Proceedings Of The Royal Colonial Institute, 1907-1908, Vol. 39 (Classic Reprint)
Excerpt from Proceedings of the Royal Colonial Institute, 1907-1908, Vol. 39But Mr. Oliver's purpose in depicting the circumstances and personalities of the great American struggle is to point the moral for his fellow Imperialists. A political organism, he argues in eﬂ'ect, does not exist without sovereignty or government, i.s. An authority having at some vital point a direct hold upon each indivi...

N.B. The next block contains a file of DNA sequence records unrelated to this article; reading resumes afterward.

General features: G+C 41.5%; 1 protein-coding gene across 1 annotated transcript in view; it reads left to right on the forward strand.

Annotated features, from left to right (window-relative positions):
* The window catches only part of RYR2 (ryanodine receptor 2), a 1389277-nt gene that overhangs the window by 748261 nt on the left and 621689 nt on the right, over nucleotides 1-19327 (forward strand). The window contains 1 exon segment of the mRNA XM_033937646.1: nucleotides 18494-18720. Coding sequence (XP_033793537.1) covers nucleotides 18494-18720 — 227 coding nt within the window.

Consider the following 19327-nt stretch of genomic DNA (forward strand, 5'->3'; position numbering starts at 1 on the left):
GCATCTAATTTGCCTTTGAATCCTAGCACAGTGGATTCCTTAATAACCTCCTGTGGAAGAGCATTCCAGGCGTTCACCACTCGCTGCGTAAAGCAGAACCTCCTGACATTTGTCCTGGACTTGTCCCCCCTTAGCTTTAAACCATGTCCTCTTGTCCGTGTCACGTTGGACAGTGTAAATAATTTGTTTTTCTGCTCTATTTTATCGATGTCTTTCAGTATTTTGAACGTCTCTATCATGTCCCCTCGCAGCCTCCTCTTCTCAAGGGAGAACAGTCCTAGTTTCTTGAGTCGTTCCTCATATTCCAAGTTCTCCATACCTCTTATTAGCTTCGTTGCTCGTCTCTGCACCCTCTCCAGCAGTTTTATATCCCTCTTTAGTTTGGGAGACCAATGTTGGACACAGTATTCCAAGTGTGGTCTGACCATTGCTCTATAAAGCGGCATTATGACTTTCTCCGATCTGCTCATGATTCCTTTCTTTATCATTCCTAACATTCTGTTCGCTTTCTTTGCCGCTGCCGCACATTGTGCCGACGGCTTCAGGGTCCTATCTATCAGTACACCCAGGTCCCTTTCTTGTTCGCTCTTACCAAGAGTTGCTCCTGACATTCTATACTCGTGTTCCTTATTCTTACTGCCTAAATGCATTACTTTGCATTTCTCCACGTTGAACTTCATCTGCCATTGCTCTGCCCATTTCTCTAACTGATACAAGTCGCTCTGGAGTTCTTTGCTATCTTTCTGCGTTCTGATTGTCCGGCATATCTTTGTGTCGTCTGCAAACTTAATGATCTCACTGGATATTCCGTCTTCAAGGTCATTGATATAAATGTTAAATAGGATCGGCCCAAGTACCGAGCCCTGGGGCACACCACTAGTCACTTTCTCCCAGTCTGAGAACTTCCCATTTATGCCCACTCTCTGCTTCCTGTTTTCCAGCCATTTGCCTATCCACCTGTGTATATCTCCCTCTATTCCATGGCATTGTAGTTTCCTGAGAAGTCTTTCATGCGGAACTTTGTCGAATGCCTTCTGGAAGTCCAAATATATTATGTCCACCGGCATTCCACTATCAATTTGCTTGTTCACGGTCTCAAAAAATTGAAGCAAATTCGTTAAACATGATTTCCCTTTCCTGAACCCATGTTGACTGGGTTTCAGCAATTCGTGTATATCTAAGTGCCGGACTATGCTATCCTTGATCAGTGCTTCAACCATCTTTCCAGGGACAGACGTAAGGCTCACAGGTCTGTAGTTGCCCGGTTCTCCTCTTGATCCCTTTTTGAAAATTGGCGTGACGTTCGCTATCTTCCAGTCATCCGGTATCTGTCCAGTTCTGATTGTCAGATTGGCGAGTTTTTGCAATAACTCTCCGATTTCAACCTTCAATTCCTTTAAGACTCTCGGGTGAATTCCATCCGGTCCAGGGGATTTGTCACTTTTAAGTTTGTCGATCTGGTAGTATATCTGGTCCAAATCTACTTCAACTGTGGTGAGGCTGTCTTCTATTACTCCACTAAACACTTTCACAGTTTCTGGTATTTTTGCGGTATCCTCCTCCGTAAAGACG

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ual in the community. He repeats, with approving emphasis, the saying of Washington that inﬂuence is not govern ment. Therefore voluntary co-operation - the futile alternative of the American Democrats - was no practical substitute for a central administration. Never can a United Empire exist unless there is an Imperial Government ultimately controlling every citizen. He recognises, however, an essential difference between Hamilton's problem and our own. His aim was to make a nation; our aim is to make an Empire and in our case any scheme of Empire which should ignore the force of nationalities is predestined to ruin. Nevertheless national sentiment does not, he contends, imply a popular repugnance in the scattered countries of the Empire to the thought of a strong central power. Instancing the union of Scotland with England, he declares that if we were in search of a type to illustrate the word nation,' we should turn to Scotland and concludes his stimulating book with an appeal, on the strength of this analogy, for confidence in the possibility of a firm Imperial union.About the PublisherForgotten Books publishes hundreds of thousands of rare and classic books. Find more at www.forgottenbooks.comThis book is a reproduction of an important historical work. Forgotten Books uses state-of-the-art technology to digitally reconstruct the work, preserving the original format whilst repairing imperfections present in the aged copy. In rare cases, an imperfection in the original, such as a blemish or missing page, may be replicated in our edition. We do, however, repair the vast majority of imperfections successfully; any imperfections that remain are intentionally left to preserve the state of such historical works.